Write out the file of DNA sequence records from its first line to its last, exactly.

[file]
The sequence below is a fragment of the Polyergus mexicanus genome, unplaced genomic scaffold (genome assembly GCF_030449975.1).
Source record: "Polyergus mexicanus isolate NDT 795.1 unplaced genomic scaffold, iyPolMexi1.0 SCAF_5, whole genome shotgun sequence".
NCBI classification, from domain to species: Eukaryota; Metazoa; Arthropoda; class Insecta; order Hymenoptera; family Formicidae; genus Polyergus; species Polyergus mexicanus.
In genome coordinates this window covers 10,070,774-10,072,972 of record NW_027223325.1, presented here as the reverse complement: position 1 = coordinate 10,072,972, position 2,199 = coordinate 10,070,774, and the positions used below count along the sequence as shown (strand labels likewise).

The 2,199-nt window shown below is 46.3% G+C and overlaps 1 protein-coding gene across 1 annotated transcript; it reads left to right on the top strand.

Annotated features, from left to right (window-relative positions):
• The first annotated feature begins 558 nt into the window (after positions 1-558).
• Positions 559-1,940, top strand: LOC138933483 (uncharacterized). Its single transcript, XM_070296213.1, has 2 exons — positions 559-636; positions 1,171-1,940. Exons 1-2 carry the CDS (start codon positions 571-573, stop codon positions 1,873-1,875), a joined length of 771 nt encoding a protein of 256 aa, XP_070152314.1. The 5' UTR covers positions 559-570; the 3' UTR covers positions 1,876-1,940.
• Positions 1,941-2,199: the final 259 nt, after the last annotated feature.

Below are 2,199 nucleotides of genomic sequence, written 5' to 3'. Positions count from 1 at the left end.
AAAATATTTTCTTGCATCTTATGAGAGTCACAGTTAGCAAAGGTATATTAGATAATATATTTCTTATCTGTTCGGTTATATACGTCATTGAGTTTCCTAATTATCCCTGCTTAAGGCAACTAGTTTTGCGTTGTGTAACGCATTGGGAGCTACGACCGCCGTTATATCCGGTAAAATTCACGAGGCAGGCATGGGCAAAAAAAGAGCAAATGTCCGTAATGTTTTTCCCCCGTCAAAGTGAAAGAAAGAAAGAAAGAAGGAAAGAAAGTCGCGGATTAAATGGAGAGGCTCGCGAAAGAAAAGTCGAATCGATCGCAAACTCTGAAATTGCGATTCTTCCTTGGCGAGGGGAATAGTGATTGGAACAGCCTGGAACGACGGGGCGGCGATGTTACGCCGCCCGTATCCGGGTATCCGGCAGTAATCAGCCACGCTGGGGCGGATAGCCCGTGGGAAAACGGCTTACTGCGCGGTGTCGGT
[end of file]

The sequence below is a fragment of the Polyergus mexicanus genome, unplaced genomic scaffold (genome assembly GCF_030449975.1).
Source record: "Polyergus mexicanus isolate NDT 795.1 unplaced genomic scaffold, iyPolMexi1.0 SCAF_5, whole genome shotgun sequence".
NCBI classification, from domain to species: Eukaryota; Metazoa; Arthropoda; class Insecta; order Hymenoptera; family Formicidae; genus Polyergus; species Polyergus mexicanus.
In genome coordinates this window covers 10,070,774-10,072,972 of record NW_027223325.1, presented here as the reverse complement: position 1 = coordinate 10,072,972, position 2,199 = coordinate 10,070,774, and the positions used below count along the sequence as shown (strand labels likewise).

The 2,199-nt window shown below is 46.3% G+C and overlaps 1 protein-coding gene across 1 annotated transcript; it reads left to right on the top strand.

Annotated features, from left to right (window-relative positions):
• The first annotated feature begins 558 nt into the window (after positions 1-558).
• Positions 559-1,940, top strand: LOC138933483 (uncharacterized). Its single transcript, XM_070296213.1, has 2 exons — positions 559-636; positions 1,171-1,940. Exons 1-2 carry the CDS (start codon positions 571-573, stop codon positions 1,873-1,875), a joined length of 771 nt encoding a protein of 256 aa, XP_070152314.1. The 5' UTR covers positions 559-570; the 3' UTR covers positions 1,876-1,940.
• Positions 1,941-2,199: the final 259 nt, after the last annotated feature.

Below are 2,199 nucleotides of genomic sequence, written 5' to 3'. Positions count from 1 at the left end.
AAAATATTTTCTTGCATCTTATGAGAGTCACAGTTAGCAAAGGTATATTAGATAATATATTTCTTATCTGTTCGGTTATATACGTCATTGAGTTTCCTAATTATCCCTGCTTAAGGCAACTAGTTTTGCGTTGTGTAACGCATTGGGAGCTACGACCGCCGTTATATCCGGTAAAATTCACGAGGCAGGCATGGGCAAAAAAAGAGCAAATGTCCGTAATGTTTTTCCCCCGTCAAAGTGAAAGAAAGAAAGAAAGAAGGAAAGAAAGTCGCGGATTAAATGGAGAGGCTCGCGAAAGAAAAGTCGAATCGATCGCAAACTCTGAAATTGCGATTCTTCCTTGGCGAGGGGAATAGTGATTGGAACAGCCTGGAACGACGGGGCGGCGATGTTACGCCGCCCGTATCCGGGTATCCGGCAGTAATCAGCCACGCTGGGGCGGATAGCCCGTGGGAAAACGGCTTACTGCGCGGTGTCGGT